A Hillsborough Community College Student Publication since 1978.
By Kara Henderson
I never thought that a $0.99 piece of cardboard could profoundly alter the course of my life. In October 2003, Professor Jerry Noland’s poster on the wall at HCC Brandon caught my eye. It declared that I could spend my spring break with her on a ten-day tour of Italy. Before I saw that poster, I had never been north of Washington D.C., and I had never been west of Oklahoma City. Four months later, I stood gaping at the Pantheon in Rome. By the time our tour took us to Florence, I’d decided to change my major from Business Administration to Foreign language so I could make traveling my profession.
USF and HCC English professor Jerry Noland has been taking students beyond their fluorescently-lit, drywall classrooms to humanity’s greatest treasures for years. Beyond the astronomical educational value of their trips, Professor Noland loves globetrotting because “traveling with my students all over Europe has enriched my life so much… I have established friendships with many of these students and often students return to travel with me again and again… traveling with my college students keeps me young at heart as well as young in years.”
Although Professor Noland has been to several countries on numerous occasions, she feels that she sees the sights anew each time because her students are experiencing those same sights for the very first time. She also feels that travel is essential for students because increasing globalization does not equal Americanization. Cultural awareness is becoming more and more paramount in social and business interactions. How are International Business majors to be successful if they have never experienced a culture outside of their own?
Additionally, Professor Noland points out that travel forces people outside of their comfort zones and forces them to look beyond themselves. She’s seen shy people blossom into regular chatterboxes, seen people taste foods they would have never have had the desire to try otherwise, and seen trip mates bond who might never have given one another a moment’s glance in any other circumstance.
As for myself, I feel a proud sense of connection and belonging in travel. on Professor Noland’s trip to Greece last year, I was struck with the revelation that I was part of the cerulean waters surrounding the temple of Poseidon (because my body is composed mostly of water). As such, I was the water that rendered me so transfixed.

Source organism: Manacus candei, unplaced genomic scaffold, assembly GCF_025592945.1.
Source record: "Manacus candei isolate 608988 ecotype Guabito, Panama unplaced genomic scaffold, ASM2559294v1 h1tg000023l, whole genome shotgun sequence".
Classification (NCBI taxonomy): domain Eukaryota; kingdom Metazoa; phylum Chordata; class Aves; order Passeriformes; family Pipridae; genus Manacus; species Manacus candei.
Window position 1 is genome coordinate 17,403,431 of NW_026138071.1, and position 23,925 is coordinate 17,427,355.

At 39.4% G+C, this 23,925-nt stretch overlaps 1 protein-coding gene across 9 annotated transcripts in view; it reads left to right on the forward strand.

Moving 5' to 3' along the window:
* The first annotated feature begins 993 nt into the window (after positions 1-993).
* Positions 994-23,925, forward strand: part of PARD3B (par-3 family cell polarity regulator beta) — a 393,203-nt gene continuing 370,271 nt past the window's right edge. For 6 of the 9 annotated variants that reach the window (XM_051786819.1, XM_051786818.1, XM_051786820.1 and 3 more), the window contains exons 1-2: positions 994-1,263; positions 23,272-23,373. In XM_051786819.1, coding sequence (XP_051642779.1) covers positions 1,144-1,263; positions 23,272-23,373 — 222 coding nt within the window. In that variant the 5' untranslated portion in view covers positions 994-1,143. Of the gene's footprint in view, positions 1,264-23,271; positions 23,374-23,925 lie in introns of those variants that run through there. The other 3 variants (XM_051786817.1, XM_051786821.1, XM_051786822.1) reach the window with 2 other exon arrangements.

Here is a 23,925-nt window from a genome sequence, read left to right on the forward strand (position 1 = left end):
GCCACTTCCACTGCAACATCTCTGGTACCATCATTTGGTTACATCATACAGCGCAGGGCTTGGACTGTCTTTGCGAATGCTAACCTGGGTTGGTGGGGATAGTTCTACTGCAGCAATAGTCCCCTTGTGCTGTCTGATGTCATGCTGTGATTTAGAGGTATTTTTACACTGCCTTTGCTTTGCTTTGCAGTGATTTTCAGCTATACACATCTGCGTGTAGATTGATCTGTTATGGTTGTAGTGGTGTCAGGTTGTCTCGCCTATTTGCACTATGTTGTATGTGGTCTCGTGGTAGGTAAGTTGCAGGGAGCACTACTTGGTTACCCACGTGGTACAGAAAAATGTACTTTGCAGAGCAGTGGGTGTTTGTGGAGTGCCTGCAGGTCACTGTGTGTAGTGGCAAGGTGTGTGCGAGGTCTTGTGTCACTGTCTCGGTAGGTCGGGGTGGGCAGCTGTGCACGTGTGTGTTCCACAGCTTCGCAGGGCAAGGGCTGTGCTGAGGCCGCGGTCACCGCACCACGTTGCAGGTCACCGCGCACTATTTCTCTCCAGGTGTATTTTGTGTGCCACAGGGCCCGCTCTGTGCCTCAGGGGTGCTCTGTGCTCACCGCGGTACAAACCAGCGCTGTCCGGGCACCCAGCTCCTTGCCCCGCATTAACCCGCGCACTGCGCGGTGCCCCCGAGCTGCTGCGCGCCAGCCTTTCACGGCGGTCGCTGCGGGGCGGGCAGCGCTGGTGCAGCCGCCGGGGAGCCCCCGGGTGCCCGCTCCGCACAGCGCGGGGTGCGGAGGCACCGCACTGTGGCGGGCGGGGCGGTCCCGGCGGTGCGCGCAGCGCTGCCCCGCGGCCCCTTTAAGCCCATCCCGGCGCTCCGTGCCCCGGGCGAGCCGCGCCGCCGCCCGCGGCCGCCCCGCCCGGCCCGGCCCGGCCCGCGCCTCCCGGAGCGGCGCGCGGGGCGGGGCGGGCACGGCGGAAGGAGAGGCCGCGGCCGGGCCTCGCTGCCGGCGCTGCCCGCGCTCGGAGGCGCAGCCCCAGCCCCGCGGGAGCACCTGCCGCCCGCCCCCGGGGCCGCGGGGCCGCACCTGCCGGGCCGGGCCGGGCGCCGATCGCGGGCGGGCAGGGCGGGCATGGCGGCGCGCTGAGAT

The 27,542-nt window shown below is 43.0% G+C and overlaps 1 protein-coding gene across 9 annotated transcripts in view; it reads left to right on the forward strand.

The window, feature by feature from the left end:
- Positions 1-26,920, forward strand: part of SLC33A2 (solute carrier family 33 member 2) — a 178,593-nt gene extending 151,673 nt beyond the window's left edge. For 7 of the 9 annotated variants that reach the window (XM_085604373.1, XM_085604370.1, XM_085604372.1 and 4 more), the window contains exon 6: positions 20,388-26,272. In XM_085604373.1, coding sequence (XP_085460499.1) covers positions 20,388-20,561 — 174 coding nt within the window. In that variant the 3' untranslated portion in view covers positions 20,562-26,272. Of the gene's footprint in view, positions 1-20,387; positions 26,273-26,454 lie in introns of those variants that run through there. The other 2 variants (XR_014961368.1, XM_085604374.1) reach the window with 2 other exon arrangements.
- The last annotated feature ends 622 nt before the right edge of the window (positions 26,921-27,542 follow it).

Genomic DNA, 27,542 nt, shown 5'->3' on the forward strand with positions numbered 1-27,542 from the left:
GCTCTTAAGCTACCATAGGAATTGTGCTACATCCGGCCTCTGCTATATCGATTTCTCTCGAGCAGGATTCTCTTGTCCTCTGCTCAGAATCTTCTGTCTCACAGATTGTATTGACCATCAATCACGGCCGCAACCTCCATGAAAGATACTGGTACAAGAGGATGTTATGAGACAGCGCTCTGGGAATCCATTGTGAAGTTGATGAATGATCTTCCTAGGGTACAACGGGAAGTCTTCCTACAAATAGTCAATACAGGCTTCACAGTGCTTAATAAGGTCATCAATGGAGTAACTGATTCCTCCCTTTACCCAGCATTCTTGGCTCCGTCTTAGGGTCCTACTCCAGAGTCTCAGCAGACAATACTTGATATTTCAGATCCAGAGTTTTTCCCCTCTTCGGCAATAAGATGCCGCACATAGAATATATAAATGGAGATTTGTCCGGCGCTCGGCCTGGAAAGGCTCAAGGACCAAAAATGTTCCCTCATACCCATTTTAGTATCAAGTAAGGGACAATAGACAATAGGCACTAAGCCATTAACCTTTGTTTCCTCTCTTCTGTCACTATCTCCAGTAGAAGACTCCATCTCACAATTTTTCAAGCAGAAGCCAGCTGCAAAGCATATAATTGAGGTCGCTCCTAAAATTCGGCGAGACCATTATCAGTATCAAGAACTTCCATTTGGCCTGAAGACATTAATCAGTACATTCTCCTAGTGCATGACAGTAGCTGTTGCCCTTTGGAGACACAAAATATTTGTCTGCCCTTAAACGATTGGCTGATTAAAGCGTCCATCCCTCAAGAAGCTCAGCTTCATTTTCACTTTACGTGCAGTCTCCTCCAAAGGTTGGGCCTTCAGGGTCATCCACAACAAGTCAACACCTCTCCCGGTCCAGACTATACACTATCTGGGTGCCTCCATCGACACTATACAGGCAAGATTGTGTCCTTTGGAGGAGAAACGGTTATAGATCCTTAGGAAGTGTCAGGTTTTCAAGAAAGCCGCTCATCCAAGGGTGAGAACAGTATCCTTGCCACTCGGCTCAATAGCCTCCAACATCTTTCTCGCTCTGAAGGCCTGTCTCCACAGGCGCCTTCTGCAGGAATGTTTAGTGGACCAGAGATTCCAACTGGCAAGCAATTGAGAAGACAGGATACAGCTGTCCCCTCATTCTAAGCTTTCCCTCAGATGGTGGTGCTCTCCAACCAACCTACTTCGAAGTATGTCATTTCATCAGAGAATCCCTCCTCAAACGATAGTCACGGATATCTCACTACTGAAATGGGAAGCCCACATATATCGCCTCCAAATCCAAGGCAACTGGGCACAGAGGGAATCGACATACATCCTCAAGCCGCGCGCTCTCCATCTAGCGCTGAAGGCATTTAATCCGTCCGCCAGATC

Reflecting back, I realize that each country has its own unique energy; its own unique lesson. Italy taught me that dreams larger than life are just the right size. I was broke and disillusioned when I went, and when I returned home, I was rich with experience and bursting with inspiration. Greece soothed my soul at a time when I needed comfort the most and revealed to me that most answers can be found in silence. This year, Professor Noland’s tour will take me to Spain and Morocco, and I can’t wait to discover what gems they have to offer.
For her 2007 excursions, “mama Noland,” as her traveling companions affectionately refer to her, will travel to Italy for the week of spring break and to Ireland, Scotland, Wales, and England for two and a half weeks of summer. For airfare, museum fees, hotel stays, guides, transportation, and certain meals, the trips cost a mere $1,300- $3,000. Don’t worry if a tour renders you short on pocket change for a while- these trips are worth much more than money.
If you’re interested in exploring the cobblestone streets of London, kissing the Blarney Stone in Ireland, making a wish at the Trevi Fountain in Italy, or trying to catch a glimpse of the loch ness monster in Scotland, Professor Noland can be reached at email@example.com.
Keep an eye out for those life-altering posters. I still get heart palpitations when I think of how close I came to living out the rest of my days in a cubicle. Thank you, mama Noland, for giving me the world.